Intracranial aneurysms: review of current treatment options and outcomes

Frontiers in Neurology
Brad SeibertAfshin A Divani


Intracranial aneurysms are present in roughly 5% of the population, yet most are often asymptomatic and never detected. Development of an aneurysm typically occurs during adulthood, while formation and growth are associated with risk factors such as age, hypertension, pre-existing familial conditions, and smoking. Subarachnoid hemorrhage, the most common presentation due to aneurysm rupture, represents a serious medical condition often leading to severe neurological deficit or death. Recent technological advances in imaging modalities, along with increased understanding of natural history and prevalence of aneurysms, have increased detection of asymptomatic unruptured intracranial aneurysms (UIA). Studies reporting on the risk of rupture and outcomes have provided much insight, but the debate remains of how and when unruptured aneurysms should be managed. Treatment methods include two major intervention options: clipping of the aneurysm and endovascular methods such as coiling, stent-assisted coiling, and flow diversion stents. The studies reviewed here support the generalized notion that endovascular treatment of UIA provides a safe and effective alternative to surgical treatment. The risks associated with endovascular repair ...Continue Reading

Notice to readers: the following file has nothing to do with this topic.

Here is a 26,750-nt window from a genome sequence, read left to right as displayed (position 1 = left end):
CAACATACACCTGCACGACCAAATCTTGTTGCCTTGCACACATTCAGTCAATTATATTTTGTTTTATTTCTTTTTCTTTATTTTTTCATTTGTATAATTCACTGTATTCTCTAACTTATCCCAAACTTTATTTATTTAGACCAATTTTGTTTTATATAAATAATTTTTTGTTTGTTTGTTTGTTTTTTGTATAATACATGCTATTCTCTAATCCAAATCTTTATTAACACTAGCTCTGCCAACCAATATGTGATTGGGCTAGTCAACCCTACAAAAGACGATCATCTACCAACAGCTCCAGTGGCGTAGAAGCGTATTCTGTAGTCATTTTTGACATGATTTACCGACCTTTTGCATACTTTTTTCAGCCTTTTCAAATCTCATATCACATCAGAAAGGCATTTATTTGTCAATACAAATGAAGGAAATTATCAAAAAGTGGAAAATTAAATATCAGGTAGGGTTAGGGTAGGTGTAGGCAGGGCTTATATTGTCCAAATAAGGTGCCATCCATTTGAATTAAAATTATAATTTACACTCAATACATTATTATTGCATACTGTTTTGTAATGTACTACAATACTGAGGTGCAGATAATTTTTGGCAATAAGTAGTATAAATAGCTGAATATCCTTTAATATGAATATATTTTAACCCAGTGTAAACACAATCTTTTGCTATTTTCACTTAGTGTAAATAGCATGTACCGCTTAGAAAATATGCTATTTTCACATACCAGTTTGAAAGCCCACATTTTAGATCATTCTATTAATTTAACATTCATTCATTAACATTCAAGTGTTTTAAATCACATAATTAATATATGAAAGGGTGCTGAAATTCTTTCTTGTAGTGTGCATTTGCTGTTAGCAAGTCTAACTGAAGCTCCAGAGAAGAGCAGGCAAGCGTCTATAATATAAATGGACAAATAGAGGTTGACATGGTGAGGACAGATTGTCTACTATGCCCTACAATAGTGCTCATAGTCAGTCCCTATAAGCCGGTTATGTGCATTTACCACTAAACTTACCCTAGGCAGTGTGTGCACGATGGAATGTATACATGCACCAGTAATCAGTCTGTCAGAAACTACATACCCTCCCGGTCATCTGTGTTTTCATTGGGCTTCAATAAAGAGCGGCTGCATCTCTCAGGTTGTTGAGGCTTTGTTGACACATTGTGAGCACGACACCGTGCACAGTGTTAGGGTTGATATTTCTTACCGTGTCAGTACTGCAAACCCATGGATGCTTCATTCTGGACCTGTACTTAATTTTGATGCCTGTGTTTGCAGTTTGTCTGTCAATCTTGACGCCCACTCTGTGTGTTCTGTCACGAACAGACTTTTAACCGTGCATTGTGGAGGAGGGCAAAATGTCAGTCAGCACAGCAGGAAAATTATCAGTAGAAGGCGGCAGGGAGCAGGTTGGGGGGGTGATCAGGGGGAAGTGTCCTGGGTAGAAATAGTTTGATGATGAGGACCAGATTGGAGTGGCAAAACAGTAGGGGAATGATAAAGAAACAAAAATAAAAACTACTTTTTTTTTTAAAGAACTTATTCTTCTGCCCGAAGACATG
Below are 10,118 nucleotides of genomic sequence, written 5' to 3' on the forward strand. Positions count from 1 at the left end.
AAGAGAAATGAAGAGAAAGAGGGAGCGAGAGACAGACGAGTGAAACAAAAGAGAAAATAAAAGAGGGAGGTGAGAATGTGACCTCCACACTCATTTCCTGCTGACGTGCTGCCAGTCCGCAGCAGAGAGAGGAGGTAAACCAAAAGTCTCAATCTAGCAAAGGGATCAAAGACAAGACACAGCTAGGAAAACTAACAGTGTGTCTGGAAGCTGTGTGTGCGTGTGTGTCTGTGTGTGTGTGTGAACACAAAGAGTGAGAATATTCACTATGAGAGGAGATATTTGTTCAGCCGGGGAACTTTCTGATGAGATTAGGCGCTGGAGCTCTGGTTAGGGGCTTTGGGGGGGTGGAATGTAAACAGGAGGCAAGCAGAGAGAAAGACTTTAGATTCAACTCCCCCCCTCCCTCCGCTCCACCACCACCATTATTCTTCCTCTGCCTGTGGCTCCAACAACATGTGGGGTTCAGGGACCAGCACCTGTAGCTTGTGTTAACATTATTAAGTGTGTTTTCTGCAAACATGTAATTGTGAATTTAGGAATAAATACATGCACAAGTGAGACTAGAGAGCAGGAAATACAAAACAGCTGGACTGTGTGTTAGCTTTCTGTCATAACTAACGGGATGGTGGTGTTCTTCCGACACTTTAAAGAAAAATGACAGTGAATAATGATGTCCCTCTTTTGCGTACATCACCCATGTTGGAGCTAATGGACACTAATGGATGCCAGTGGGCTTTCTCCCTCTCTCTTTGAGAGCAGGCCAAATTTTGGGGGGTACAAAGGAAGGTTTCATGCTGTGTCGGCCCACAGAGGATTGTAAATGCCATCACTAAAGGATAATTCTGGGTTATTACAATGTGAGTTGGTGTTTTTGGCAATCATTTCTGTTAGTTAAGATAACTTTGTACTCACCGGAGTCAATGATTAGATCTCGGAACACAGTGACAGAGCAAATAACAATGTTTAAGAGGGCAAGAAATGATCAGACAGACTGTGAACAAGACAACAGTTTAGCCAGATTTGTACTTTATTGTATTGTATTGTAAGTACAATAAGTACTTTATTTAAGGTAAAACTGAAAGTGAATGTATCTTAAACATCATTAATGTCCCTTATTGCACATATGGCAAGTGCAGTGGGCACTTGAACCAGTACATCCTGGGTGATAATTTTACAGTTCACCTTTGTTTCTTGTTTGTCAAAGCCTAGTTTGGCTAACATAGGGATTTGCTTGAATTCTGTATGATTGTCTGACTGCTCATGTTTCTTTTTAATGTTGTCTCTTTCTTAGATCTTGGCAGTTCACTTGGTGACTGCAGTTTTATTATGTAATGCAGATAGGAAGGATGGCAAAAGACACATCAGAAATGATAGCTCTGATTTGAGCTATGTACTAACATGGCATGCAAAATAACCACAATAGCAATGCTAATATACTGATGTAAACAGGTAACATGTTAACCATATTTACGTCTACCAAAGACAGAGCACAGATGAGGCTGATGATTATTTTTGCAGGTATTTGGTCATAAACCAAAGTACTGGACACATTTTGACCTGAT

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Methods Mentioned


Related Concepts

Intracranial Aneurysm
Cessation of Life
Diagnostic Imaging
Hypertensive Disease
Nervous System Disorder
Subarachnoid Hemorrhage
Aneurysm, Ruptured

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Aneurysms are outward distensions or bulges that occurs in a weakened wall of blood vessels. Discover the latest research on aneurysms here.